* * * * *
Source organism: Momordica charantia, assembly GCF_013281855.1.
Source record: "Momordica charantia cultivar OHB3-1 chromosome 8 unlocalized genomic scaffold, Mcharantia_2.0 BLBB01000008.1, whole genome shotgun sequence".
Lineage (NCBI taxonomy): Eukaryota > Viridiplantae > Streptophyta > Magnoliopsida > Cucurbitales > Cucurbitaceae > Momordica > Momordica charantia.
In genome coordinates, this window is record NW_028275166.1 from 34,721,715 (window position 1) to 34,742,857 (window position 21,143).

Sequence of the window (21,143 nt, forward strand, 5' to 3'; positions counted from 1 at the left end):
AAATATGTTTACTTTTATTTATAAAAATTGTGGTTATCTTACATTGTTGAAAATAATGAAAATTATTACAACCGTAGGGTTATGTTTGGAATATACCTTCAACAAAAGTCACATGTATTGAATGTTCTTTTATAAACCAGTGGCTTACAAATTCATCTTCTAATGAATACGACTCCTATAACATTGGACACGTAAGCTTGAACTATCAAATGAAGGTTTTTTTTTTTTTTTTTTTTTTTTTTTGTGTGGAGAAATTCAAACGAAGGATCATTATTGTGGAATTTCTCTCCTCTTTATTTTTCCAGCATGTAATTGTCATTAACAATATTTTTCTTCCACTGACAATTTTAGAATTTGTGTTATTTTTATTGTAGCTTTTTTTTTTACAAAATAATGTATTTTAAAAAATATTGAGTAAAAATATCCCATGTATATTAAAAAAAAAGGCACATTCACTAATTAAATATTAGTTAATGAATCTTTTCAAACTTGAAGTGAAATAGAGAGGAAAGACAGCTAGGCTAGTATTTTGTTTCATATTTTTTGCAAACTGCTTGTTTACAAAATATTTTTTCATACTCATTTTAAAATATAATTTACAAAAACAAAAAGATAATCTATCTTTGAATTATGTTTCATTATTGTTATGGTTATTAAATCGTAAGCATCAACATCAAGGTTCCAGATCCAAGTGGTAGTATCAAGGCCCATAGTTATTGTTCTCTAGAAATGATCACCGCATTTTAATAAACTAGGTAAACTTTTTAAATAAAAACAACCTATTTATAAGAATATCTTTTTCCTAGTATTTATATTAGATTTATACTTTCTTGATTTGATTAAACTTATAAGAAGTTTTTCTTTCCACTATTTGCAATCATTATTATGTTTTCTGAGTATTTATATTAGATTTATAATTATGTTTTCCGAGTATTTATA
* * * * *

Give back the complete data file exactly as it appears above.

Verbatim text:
Source organism: Momordica charantia, assembly GCF_013281855.1.
Source record: "Momordica charantia cultivar OHB3-1 chromosome 8 unlocalized genomic scaffold, Mcharantia_2.0 BLBB01000008.1, whole genome shotgun sequence".
Lineage (NCBI taxonomy): Eukaryota > Viridiplantae > Streptophyta > Magnoliopsida > Cucurbitales > Cucurbitaceae > Momordica > Momordica charantia.
In genome coordinates, this window is record NW_028275166.1 from 34,721,715 (window position 1) to 34,742,857 (window position 21,143).

Sequence of the window (21,143 nt, forward strand, 5' to 3'; positions counted from 1 at the left end):
AAATATGTTTACTTTTATTTATAAAAATTGTGGTTATCTTACATTGTTGAAAATAATGAAAATTATTACAACCGTAGGGTTATGTTTGGAATATACCTTCAACAAAAGTCACATGTATTGAATGTTCTTTTATAAACCAGTGGCTTACAAATTCATCTTCTAATGAATACGACTCCTATAACATTGGACACGTAAGCTTGAACTATCAAATGAAGGTTTTTTTTTTTTTTTTTTTTTTTTTTTGTGTGGAGAAATTCAAACGAAGGATCATTATTGTGGAATTTCTCTCCTCTTTATTTTTCCAGCATGTAATTGTCATTAACAATATTTTTCTTCCACTGACAATTTTAGAATTTGTGTTATTTTTATTGTAGCTTTTTTTTTTACAAAATAATGTATTTTAAAAAATATTGAGTAAAAATATCCCATGTATATTAAAAAAAAAGGCACATTCACTAATTAAATATTAGTTAATGAATCTTTTCAAACTTGAAGTGAAATAGAGAGGAAAGACAGCTAGGCTAGTATTTTGTTTCATATTTTTTGCAAACTGCTTGTTTACAAAATATTTTTTCATACTCATTTTAAAATATAATTTACAAAAACAAAAAGATAATCTATCTTTGAATTATGTTTCATTATTGTTATGGTTATTAAATCGTAAGCATCAACATCAAGGTTCCAGATCCAAGTGGTAGTATCAAGGCCCATAGTTATTGTTCTCTAGAAATGATCACCGCATTTTAATAAACTAGGTAAACTTTTTAAATAAAAACAACCTATTTATAAGAATATCTTTTTCCTAGTATTTATATTAGATTTATACTTTCTTGATTTGATTAAACTTATAAGAAGTTTTTCTTTCCACTATTTGCAATCATTATTATGTTTTCTGAGTATTTATATTAGATTTATAATTATGTTTTCCGAGTATTTATA